Basque militants ‘caught’ on video actually Catalans on holiday
Spanish media have reported that five men shown on a surveillance video broadcast throughout France on Friday were firemen on holiday, and not, in fact, suspects in the killing of a policeman near Paris this week.
AFP - Five people identified as ETA suspects in a surveillance video released in France and Spain are in fact firemen from Spain's Catalonia region who were on holiday, Spanish media said Saturday.
France and Spain on Friday released images from closed-circuit television cameras of five people Spanish police said were suspected members of the Basque separatist organisation involved in the killing of a French policeman near Paris this week.
But the government in the northeastern region of Catalonia said the five were in fact Catalan firemen who were on a climbing holiday in France, Spanish national radio reported.
The Catalan fire service was alerted by the men themselves, who had received calls from the family and friends who had recognised them from the video, the Europa Press news agency reported.
The images show five young men at the entrance to a supermarket in the town of Dammarie-les-Lys, southeast of Paris, one of them pushing a trolley.
A Spanish police statement on Friday said had described them as "ETA terrorists" that called for "cooperation from the public to identify them and find them."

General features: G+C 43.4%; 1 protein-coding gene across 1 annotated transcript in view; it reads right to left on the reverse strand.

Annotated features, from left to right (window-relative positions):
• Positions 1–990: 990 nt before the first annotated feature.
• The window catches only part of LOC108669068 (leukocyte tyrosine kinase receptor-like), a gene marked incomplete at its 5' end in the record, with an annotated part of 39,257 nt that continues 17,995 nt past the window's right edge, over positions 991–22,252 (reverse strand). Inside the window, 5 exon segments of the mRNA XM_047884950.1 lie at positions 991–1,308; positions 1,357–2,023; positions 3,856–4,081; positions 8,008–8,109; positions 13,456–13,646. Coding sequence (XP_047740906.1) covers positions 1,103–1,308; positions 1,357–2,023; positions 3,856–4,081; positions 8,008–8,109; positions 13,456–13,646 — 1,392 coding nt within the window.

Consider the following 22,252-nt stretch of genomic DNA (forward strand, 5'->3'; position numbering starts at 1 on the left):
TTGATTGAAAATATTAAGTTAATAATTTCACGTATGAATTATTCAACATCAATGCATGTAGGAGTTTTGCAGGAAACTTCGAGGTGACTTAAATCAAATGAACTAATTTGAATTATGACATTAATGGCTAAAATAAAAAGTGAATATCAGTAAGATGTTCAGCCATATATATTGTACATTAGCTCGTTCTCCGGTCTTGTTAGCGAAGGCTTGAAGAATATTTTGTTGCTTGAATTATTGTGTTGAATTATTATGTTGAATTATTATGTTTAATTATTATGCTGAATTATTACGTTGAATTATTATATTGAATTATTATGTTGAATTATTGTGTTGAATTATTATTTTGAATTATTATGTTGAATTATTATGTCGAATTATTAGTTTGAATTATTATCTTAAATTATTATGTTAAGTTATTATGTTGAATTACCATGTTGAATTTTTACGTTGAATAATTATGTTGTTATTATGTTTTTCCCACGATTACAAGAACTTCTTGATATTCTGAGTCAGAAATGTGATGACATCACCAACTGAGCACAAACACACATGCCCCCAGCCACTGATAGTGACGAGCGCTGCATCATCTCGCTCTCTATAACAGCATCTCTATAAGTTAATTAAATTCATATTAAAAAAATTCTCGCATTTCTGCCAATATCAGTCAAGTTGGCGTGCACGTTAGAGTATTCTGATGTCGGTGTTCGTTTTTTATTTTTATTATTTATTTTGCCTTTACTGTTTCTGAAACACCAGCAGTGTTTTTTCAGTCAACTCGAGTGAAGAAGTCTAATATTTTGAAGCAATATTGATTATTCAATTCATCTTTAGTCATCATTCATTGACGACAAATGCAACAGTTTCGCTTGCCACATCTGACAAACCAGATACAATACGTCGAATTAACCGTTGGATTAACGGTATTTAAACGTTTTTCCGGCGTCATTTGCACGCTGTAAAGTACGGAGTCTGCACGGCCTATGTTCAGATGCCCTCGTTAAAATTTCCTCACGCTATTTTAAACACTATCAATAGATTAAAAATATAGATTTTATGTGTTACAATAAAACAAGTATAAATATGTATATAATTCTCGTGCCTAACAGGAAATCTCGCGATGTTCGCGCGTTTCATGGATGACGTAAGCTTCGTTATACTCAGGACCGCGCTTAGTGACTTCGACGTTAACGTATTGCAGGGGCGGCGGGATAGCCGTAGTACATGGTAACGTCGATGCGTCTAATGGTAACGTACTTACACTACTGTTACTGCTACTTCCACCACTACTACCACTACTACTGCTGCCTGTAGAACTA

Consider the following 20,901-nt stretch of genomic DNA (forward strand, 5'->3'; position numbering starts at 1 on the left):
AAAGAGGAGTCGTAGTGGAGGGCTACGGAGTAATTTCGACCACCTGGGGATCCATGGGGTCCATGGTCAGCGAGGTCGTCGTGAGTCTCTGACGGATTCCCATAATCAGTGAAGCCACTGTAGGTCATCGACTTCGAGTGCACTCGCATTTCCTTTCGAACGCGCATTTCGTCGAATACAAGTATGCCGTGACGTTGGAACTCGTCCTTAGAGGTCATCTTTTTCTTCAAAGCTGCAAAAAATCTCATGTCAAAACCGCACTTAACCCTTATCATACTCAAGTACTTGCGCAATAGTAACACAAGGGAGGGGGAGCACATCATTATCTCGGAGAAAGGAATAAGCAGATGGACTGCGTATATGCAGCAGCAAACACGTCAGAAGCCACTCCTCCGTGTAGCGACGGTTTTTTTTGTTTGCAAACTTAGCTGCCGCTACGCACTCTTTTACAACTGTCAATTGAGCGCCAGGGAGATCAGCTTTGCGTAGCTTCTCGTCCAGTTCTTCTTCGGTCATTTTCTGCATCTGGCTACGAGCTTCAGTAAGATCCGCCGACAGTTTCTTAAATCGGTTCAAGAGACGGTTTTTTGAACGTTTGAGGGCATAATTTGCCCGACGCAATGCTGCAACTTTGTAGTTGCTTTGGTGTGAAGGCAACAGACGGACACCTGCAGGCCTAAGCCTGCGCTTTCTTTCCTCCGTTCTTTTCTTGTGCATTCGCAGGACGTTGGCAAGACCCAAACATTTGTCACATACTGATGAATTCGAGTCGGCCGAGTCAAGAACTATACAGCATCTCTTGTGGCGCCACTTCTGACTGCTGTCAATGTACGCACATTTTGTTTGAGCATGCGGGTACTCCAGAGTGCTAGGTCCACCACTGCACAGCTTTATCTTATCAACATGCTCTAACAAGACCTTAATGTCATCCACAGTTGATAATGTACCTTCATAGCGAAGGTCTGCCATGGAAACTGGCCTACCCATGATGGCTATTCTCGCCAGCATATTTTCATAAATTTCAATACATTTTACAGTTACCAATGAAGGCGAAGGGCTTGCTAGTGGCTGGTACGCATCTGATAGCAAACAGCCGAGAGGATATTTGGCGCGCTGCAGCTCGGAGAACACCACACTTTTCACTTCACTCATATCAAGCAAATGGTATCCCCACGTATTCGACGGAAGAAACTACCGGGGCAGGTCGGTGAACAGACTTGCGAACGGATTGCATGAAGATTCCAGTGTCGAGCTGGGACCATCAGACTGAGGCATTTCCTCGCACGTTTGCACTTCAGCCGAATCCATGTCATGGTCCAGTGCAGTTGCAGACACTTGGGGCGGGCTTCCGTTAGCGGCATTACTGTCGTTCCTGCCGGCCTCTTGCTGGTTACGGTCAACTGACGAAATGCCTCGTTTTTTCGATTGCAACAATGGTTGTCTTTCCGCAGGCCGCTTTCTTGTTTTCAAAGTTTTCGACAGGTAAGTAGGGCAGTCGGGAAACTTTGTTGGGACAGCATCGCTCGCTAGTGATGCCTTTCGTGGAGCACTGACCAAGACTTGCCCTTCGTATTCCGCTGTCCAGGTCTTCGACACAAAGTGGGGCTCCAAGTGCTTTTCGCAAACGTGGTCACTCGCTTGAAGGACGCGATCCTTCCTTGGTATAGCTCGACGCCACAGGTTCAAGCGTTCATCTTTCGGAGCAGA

A 52-year-old French police officer was fatally wounded during a gun battle that erupted after a routine police check near Dammarie-Les-Lys on Tuesday.
French investigators said they were working on the assumption that ETA was responsible although there has been no claim of responsibility from the group itself.
French anti-terrorism police arrested a 27-year-old man who identified himself as an ETA member and were hunting five others after the murder, a French judicial official said on Wednesday.
It would be the first time a French policeman has been killed by the group in France, where five top leaders have been arrested over the past two years as a result of stepped-up cross-border cooperation.
ETA, banned as a terrorist group by the European Union and the United States, is blamed for 828 deaths in its 41-year campaign for independence for the Basque region of northern Spain and southwestern France.
It resumed attacks in mid-2007 after a 15-month truce and abortive negotiations with Zapatero's Socialist government, which has since adopted a firm line against the group.